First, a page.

Then, following the safe return of activists to Australia, local newspaper the Inner West Courier featured on its front cover a colour picture of Michael Coleman in a canoe, trying to slow down the Greek coastguard as the Canadian-flagged vessel they had joined, the Tahrir, tried to make a break for open waters — together with a sympathetic account of his adventures.
The report by SBS World News Australia, on the drama that unfolded in the harbour on the island of Crete — the Tahrir’s intended jumping-off point — was impeccably balanced and well-explained.
These are scattered indications, indeed, but between them, they offer hope that Murdoch’s baleful grip on this section of our national conversation can be at least circumvented, if not loosened.
I myself gave a couple of radio interviews, as a local spokesperson for the campaign, during which I took the opportunity to turn the question around: who, after all, are the extremists in this situation? Australian diplomacy under Gillard has placed us in a small "hard core" of half a dozen countries prepared to vote with Israel, at the UN, no matter what. Canberra stands at the pro-Israeli extreme of world political opinion, in spite of polls suggesting that Australians would prefer a more even-handed approach.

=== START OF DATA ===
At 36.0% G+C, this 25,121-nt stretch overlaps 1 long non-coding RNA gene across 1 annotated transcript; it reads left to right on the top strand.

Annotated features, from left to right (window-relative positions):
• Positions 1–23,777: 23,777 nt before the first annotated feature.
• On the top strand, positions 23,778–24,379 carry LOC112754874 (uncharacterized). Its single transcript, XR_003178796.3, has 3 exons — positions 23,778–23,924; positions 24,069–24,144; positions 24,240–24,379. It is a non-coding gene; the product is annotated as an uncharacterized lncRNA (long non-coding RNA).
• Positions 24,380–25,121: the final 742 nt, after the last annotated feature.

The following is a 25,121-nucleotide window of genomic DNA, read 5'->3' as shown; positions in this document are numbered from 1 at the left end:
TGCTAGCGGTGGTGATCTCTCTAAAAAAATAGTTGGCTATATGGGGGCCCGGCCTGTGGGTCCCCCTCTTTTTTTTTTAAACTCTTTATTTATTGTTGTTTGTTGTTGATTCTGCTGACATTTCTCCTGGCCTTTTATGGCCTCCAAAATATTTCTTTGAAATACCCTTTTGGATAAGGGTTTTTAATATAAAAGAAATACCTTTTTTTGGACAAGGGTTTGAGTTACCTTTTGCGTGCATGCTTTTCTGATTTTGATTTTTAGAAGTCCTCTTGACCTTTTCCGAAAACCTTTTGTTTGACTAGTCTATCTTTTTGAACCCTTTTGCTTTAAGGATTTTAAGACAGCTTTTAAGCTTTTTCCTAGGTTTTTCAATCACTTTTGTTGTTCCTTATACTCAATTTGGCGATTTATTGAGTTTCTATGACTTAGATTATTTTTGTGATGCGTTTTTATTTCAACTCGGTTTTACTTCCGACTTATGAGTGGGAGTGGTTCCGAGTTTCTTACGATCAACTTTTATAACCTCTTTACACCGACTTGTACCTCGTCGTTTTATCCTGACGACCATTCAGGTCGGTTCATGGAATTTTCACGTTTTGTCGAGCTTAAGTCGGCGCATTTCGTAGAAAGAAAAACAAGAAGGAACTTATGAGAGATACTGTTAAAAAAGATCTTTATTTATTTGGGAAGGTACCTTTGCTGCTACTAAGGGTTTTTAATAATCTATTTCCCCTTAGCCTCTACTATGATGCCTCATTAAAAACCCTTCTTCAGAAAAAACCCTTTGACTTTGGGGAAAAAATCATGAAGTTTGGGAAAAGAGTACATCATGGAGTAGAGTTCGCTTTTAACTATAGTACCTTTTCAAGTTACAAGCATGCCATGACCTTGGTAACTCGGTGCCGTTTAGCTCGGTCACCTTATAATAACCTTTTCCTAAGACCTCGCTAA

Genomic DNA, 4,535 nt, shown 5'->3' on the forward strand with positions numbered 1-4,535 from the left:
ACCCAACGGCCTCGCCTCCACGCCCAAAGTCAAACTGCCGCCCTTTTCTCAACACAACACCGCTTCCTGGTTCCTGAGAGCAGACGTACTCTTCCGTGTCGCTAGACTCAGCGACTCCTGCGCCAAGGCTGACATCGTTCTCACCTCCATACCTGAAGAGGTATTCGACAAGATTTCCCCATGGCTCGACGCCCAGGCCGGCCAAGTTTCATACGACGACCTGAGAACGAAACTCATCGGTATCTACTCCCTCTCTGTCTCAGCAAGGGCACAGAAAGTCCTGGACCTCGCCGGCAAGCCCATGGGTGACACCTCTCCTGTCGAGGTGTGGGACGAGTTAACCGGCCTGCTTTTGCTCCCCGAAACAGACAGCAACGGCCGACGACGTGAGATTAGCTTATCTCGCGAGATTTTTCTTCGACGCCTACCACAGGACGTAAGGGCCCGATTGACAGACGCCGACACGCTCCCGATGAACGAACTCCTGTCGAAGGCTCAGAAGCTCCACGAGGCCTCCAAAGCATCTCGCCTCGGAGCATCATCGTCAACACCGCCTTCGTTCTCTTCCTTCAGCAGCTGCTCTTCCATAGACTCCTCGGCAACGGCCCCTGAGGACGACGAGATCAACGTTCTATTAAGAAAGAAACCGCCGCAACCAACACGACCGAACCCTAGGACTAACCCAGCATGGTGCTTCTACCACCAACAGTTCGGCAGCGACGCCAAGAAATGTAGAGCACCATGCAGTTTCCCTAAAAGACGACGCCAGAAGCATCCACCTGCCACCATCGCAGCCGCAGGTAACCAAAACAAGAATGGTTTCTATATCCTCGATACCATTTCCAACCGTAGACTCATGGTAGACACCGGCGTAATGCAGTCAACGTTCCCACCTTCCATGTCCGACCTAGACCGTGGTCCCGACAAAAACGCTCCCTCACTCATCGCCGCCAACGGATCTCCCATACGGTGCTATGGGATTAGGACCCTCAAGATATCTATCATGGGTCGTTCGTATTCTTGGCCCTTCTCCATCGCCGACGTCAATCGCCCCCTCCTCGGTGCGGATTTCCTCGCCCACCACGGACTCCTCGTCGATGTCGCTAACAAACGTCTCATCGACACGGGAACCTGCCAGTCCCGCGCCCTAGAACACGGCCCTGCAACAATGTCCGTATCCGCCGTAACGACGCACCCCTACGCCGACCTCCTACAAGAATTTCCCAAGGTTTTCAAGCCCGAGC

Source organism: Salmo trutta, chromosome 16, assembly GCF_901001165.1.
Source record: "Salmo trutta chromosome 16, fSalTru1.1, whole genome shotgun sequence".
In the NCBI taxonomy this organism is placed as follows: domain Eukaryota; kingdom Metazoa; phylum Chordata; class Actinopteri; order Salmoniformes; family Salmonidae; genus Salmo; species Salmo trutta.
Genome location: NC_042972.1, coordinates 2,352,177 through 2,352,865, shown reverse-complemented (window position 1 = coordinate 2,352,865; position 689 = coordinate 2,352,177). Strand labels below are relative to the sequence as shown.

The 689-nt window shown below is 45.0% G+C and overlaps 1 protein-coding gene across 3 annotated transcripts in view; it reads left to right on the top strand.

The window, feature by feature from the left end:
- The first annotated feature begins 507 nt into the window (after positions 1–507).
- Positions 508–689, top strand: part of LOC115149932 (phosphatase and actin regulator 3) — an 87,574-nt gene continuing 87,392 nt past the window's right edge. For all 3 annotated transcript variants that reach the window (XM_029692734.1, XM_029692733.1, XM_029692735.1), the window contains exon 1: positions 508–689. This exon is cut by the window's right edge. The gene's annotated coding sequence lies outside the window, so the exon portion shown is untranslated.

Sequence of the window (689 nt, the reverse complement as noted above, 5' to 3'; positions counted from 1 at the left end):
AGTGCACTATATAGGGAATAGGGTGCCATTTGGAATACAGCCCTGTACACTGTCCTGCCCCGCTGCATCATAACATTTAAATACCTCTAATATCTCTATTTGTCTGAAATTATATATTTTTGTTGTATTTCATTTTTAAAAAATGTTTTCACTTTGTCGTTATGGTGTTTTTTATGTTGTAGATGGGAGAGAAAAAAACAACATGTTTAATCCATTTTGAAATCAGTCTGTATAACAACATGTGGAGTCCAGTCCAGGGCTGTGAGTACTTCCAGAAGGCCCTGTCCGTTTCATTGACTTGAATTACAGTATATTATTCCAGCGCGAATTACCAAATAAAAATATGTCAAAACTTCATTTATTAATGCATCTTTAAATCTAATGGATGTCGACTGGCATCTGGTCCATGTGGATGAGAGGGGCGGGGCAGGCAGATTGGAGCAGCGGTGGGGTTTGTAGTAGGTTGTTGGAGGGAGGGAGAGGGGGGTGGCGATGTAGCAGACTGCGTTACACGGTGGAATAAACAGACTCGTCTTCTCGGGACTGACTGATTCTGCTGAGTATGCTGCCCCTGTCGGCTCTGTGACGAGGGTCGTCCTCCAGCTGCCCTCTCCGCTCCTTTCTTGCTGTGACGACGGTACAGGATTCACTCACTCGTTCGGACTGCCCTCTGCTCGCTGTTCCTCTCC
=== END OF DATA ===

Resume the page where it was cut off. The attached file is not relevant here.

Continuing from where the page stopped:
Hallin made his name by tracing the process by which an important viewpoint — opposition in the US to the Vietnam war — migrated from the zone of deviancy to come to be regarded as part of the spectrum of legitimate controversy. The same process is palpably underway for the advocacy of international law and human rights in the Israel-Palestine conflict — and the Flotilla activists have given it a timely boost here in Australia.